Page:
It hit me as I scanned the narrow patch of open sky behind our house, trying to figure out where to attempt tomatoes again: we live in the woods. It doesn't always feel like woods, what with the cleared land next door where the library and ballfields are and the main road not far off, but stitching together the open space, set off just slightly from the houses, are woodlands and scrub, with towering, massive oaks, mature evergreens of several varieties, black walnuts, opportunistic maples and who knows what-all.
This luxuriant cover does not admit much sun for vegetables. But right up against the house I think I've found a spot, between the heating oil fill pipe and the Bilco doors, that will get sun longer than any other part of the property. It's about six feet wide, this patch, and could comfortably extend out about six feet from the wall. Okay, fine -- two tomatoes, two sunflowers (school project), two cukes.
Except that to put seeds in the ground is to serve a salad bar for our friends the whitetailed deer, Odocoileus virginianus. So I'm going in heavy. At the last house, I dug a 12x16' patch in the front yard beside the driveway and built what I called the Plant Detention Center: heavy-gauge chicken wire strung on eight-foot two by fours set in concrete, with a gate and everything. It was hideous. However, the plot produced decent crops of strawberries, broccoli, tomatoes, tomatillos, peas, green beans, cucumbers, zukes, one green pepper, marigolds and probably some other things. The couple from the Bronx who bought our house that May tore down the PDC before the strawberries came up. The blank stares they leveled at me over the closing table while I told them that actual strawberries were going to come out of the dirty ground in about a week was one of the first inputs that eventually resulted in the name of this blog.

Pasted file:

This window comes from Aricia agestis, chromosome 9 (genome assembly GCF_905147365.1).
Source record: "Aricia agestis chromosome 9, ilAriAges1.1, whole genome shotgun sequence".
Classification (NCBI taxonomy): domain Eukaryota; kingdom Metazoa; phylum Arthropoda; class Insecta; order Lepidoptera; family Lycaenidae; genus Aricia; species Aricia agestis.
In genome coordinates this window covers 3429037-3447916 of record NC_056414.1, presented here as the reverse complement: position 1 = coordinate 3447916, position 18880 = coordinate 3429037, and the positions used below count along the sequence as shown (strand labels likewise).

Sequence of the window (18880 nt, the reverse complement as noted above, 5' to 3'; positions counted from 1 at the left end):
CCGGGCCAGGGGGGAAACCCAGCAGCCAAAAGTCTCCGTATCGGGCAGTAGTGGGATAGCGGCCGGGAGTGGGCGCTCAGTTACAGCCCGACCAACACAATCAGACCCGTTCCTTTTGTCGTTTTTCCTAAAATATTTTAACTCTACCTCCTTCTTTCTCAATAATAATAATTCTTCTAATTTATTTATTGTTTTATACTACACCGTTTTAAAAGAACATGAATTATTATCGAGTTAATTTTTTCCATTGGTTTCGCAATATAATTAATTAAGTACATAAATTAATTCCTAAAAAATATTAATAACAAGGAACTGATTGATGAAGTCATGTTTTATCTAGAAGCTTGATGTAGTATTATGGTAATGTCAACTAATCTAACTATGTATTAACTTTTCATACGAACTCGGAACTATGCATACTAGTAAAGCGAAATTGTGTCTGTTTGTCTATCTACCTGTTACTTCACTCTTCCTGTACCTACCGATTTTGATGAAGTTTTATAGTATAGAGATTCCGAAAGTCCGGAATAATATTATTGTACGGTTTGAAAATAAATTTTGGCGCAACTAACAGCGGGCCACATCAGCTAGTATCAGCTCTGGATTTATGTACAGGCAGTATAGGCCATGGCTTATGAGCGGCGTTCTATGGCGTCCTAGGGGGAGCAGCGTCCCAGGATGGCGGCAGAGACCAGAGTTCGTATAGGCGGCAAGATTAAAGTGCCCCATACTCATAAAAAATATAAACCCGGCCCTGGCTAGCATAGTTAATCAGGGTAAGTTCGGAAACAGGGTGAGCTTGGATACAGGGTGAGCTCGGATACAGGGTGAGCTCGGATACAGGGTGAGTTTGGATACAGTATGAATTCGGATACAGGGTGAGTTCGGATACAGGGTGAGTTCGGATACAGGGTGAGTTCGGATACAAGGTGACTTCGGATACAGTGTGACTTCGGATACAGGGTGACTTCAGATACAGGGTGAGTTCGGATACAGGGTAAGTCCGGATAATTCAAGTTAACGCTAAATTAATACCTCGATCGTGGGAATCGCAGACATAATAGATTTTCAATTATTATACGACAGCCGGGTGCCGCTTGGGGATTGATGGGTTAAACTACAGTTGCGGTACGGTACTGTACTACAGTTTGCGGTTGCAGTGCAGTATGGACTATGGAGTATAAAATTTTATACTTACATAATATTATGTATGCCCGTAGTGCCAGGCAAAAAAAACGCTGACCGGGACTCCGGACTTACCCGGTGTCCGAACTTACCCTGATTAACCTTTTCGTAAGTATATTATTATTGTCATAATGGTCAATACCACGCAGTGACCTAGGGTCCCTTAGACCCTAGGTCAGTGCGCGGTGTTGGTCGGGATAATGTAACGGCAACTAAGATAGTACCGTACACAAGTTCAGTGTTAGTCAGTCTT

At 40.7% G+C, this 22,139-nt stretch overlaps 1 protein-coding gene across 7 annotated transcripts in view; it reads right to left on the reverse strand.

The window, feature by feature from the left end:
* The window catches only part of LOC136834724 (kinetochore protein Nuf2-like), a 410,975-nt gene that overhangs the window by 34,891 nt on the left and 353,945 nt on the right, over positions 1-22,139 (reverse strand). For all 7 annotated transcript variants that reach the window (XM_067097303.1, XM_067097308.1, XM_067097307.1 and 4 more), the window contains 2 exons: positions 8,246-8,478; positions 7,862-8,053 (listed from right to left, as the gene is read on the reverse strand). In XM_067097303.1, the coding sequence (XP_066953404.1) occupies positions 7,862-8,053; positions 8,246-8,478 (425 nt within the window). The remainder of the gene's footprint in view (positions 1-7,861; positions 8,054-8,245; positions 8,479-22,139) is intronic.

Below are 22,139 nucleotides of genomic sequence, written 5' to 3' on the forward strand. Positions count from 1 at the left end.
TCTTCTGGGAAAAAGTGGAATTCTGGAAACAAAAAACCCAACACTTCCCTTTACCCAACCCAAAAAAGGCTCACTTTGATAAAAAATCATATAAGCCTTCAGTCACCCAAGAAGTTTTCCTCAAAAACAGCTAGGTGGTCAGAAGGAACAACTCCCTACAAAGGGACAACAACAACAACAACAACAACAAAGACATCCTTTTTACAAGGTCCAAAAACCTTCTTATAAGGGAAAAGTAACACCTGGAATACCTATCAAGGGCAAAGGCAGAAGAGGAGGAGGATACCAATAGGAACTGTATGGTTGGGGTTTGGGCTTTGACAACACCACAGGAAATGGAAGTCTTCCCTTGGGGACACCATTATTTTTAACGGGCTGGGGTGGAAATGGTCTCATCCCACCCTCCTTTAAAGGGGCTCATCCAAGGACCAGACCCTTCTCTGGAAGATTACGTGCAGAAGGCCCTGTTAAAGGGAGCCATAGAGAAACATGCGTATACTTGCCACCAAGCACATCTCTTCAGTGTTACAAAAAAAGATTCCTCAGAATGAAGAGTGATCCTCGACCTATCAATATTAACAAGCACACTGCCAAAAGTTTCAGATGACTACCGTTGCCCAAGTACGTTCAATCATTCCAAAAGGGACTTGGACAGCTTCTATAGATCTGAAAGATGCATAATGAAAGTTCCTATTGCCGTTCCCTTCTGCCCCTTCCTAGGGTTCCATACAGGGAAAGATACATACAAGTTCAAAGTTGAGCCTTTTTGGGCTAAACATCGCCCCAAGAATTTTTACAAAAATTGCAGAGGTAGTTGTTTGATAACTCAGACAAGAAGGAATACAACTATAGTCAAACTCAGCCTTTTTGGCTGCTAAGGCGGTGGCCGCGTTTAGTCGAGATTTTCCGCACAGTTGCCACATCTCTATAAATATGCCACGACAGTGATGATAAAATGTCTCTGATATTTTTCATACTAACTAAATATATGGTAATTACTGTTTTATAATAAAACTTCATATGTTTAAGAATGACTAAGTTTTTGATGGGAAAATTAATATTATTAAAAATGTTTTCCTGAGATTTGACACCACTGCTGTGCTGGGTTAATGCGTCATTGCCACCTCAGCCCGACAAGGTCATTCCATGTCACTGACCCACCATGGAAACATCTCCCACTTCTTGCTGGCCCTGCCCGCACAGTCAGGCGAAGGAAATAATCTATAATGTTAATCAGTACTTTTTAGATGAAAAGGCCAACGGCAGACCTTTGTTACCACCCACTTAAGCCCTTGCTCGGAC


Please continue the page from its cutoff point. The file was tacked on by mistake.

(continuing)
"But this is only going to be six by six feet," you say. Deer don't care. The library tried to grow sunflowers in a similarly-sized patch, but after a few months had produced just twelve thin brown sticks about eight inches tall. They had used thin nylon netting and five-foot metal posts driven into the ground, and at night the laughter of the deer while they pushed it over and ate the budding stalks was a terrible thing. I blame Lopsides and his posse.
And because I cannot think to scale, I am building PDC CB2. This one will be a freestanding booth of pressure-treated two by fours with a gate (or possibly a screen door) set into the front. CB2 will have three sides, the back of it abutting the wall of the house. It will make the first PDC look like the Taj Mahal.